MINNEAPOLIS — Thermals, boots, socks, handwarmers. These are some of what’s sought at the homeless encampment in the Little Earth neighborhood of Minneapolis.
Landlords with available properties, too, said Marin Hardy with the American Indian Community Development Corp., the nonprofit organizing support to the camp.
“It’s a crisis years in the making,” said Frank Downwind, also with the AICDC.
Residents from the Lake Minnetonka area delivered donations on Wednesday, Nov. 21. In addition to the ones listed above, they brought blankets, propane tanks, camp stoves, coats, cushions, towels and nonperishable food, among other things. The idea sprung out of the post-election meeting of Lake Minnetonka Living Liberally. While they were celebrating DFL Party victories, they felt bad about the homeless and needy. So they took action, said Tim Duff, the group’s organizer and a Tonka Bay resident.
People brought their donations to Mount Calvary Lutheran Church in Excelsior on Nov. 21, and Duff and Gregory Larson of Shorewood took the items in Larson’s Toyota 4Runner to the camp on the strip of land near where Hiawatha Avenue passes over Franklin Avenue in Minneapolis.
While there, they discussed recent developments with Downwind and Hardy, such as St. Paul evicting the Cathedral Hill homeless camp in mid-November, which caused the Little Earth camp to grow. It had declined to under 200 with the cold but grew to over 300 after St. Paul’s action.
“They came here because of our services,” Downwind said.
He noted that if anyone was facing freezing temperatures, the first thing on their mind would be to find available help.
He said the camp also faces problems from opioid dealers. He noted the Nov. 19 fire that burned 10 tents was caused by a meth dealer who had about 60 propane canisters — and probably was dealing canisters, too. The fire was ruled accidental.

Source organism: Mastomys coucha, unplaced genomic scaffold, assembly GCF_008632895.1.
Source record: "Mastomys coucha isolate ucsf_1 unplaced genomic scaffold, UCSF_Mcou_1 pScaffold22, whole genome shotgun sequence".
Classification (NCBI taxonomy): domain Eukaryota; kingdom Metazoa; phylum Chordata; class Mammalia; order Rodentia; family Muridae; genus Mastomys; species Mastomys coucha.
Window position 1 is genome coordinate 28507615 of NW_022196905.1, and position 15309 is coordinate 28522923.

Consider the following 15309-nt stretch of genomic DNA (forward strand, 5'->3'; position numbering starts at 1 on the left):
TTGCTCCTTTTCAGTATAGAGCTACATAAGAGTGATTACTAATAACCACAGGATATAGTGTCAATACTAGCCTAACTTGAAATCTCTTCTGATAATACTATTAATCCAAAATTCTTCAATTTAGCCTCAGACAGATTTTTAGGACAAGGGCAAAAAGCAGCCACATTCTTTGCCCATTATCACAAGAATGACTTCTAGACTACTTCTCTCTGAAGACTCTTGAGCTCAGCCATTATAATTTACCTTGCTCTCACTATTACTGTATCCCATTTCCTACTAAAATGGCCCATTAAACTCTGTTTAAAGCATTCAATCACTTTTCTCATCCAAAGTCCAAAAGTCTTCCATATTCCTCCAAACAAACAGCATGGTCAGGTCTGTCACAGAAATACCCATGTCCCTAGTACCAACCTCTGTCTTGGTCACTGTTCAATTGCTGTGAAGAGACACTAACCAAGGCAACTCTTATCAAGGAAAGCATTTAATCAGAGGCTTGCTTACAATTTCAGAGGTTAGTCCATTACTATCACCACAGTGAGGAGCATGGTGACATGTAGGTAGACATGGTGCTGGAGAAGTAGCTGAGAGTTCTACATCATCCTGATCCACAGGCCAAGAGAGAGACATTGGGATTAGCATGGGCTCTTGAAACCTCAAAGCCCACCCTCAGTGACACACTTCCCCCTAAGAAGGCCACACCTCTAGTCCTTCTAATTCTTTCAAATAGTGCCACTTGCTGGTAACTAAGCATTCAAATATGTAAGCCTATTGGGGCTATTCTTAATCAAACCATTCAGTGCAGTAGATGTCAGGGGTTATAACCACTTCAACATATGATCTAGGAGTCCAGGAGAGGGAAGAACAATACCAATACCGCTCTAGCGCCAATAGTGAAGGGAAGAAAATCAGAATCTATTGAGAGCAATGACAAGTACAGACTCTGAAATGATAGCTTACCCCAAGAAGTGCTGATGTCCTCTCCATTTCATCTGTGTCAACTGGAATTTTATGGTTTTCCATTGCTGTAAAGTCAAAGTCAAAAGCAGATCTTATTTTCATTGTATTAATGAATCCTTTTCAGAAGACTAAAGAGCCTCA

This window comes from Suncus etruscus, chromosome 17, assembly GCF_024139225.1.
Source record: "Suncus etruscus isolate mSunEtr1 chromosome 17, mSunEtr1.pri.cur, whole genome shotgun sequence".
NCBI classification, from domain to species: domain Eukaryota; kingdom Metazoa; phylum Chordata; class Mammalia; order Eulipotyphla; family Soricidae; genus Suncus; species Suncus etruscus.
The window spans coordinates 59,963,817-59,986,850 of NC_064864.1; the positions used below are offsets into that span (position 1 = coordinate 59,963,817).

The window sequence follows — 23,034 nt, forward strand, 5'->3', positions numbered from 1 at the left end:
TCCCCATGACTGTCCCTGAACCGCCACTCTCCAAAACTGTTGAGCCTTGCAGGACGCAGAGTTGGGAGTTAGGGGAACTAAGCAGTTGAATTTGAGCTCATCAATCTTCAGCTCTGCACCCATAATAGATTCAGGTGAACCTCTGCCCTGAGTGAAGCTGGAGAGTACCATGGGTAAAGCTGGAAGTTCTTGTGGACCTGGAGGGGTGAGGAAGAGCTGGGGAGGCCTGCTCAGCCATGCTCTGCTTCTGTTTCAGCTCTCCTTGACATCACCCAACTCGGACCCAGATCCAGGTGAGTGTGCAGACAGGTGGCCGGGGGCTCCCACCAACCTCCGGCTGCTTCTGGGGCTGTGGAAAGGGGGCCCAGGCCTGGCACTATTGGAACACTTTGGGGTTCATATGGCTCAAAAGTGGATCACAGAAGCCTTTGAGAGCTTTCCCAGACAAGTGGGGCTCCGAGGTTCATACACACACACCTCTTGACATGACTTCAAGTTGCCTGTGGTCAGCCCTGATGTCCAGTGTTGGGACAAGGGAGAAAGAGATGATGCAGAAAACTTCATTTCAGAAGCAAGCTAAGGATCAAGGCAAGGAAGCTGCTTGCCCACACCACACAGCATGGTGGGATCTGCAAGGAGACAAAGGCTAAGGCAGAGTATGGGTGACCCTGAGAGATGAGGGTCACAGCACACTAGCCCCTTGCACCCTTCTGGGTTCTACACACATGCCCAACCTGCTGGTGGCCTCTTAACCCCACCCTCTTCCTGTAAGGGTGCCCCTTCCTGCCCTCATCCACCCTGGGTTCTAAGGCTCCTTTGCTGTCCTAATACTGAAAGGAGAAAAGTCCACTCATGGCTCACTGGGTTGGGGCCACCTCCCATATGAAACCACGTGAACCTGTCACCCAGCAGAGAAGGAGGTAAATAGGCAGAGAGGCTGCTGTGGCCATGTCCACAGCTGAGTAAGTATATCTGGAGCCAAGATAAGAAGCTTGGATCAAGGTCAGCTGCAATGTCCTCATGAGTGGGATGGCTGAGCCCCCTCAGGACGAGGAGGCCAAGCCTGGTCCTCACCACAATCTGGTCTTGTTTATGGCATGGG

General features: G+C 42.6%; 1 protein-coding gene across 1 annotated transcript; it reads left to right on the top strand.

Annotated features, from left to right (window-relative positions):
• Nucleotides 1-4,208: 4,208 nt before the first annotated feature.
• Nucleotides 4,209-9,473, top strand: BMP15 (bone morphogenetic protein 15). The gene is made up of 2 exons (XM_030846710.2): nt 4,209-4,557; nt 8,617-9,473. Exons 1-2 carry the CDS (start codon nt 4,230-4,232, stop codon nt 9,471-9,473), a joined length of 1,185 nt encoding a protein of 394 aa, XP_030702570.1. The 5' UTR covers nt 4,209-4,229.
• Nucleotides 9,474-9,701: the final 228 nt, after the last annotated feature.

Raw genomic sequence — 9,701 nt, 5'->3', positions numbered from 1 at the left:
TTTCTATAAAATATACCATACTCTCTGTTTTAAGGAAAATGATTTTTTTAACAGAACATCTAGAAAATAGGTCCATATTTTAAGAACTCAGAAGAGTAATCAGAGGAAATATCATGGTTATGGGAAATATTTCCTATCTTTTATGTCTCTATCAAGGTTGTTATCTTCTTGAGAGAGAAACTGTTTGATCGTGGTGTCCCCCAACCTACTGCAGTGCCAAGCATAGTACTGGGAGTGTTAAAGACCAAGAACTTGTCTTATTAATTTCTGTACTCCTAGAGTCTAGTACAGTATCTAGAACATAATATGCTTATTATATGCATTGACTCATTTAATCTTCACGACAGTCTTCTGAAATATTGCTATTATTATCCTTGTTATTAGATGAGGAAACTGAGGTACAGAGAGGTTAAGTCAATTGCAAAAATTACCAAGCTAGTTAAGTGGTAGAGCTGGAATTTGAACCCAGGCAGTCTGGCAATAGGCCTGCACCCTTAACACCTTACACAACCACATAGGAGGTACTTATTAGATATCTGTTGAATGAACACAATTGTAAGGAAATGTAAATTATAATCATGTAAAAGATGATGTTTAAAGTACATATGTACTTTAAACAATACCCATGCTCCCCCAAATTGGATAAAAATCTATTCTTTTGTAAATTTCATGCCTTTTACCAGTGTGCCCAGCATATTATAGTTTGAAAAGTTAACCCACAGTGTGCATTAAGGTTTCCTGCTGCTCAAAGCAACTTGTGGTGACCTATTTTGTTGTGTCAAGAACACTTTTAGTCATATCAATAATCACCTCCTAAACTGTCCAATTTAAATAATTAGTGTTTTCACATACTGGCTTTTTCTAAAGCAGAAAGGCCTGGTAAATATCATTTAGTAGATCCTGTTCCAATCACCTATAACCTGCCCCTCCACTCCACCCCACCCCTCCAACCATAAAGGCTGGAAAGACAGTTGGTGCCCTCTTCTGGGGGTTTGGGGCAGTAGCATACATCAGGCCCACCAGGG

He said AICDC offers a continuum of care without judgment.
“We take the high road,” Downwind said. “It’s not just them in their tent. It’s their entire life in their tent.”
Some people need assistance with housing. Some seek employment. Some need detoxification. Some need a variety of services to get back on their feet.
“There are some who just need a little push,” Downwind said.
Downwind said the Minneapolis Fire Department thankfully inspects the camp for fire hazards quite often.
The goods Duff and Larson brought were dropped off at an AICDC warming tent across the street from the camp, where volunteers sort the items and ensure they are distributed equitably.
Downwind said some people at the camp indeed work but still find themselves homeless because they cannot find living wages as rents escalate.
Hardy and Downwind praised the city of Minneapolis for moving fast to set up the Navigation Center, a place the homeless can stay over the winter.
“They were working at warp speed,” Downwind said.
It is at 2109 Cedar Ave., a 1.25-acre site with parcels owned by the Red Lake Nation and the city. It is a foundation that will have a tented dome, like an all-season tennis court, over the top, and it can be kept warm. The $1.5 million cost is being funded by the city and a donor, he said. It should open in early December.
That solves the issue until May, when the Red Lake Nation begins construction on a 62-unit multi-family development. Hardy said it is likely the Hiawatha camp returns once the Nav Center closes.
She asked congregations that wish to help not only could donate handwarmers and clothing but also work with members who are landlords.
Hardy said the AICDC receives a lot of support from St. Luke Presbyterian Church in Minnetonka, which has a long history of Native outreach.
She said she appreciates how the camp has brought much-needed attention to the problem of homelessness in the Twin Cities. She wishes people could get past the politics and stigma of ending up homeless. She herself faced addictions and homelessness and has recovered.
“We’ve made our mistakes. Yes, we own it, but where is the forgiveness?” she asked.
She noted the need to address homelessness through the suburbs as well at the urban core.
Right now, there are no children living in the camp. Hardy said there had been a mom with five children who had a Section 8 voucher but, because of the kids, property managers wouldn’t rent to her. She now has a home.
Downwind said the Minneapolis police seem to have an unwritten rule to be hands off and not cite anyone. He said there was an assault with people willing to make statements. Police came, but nothing came of it.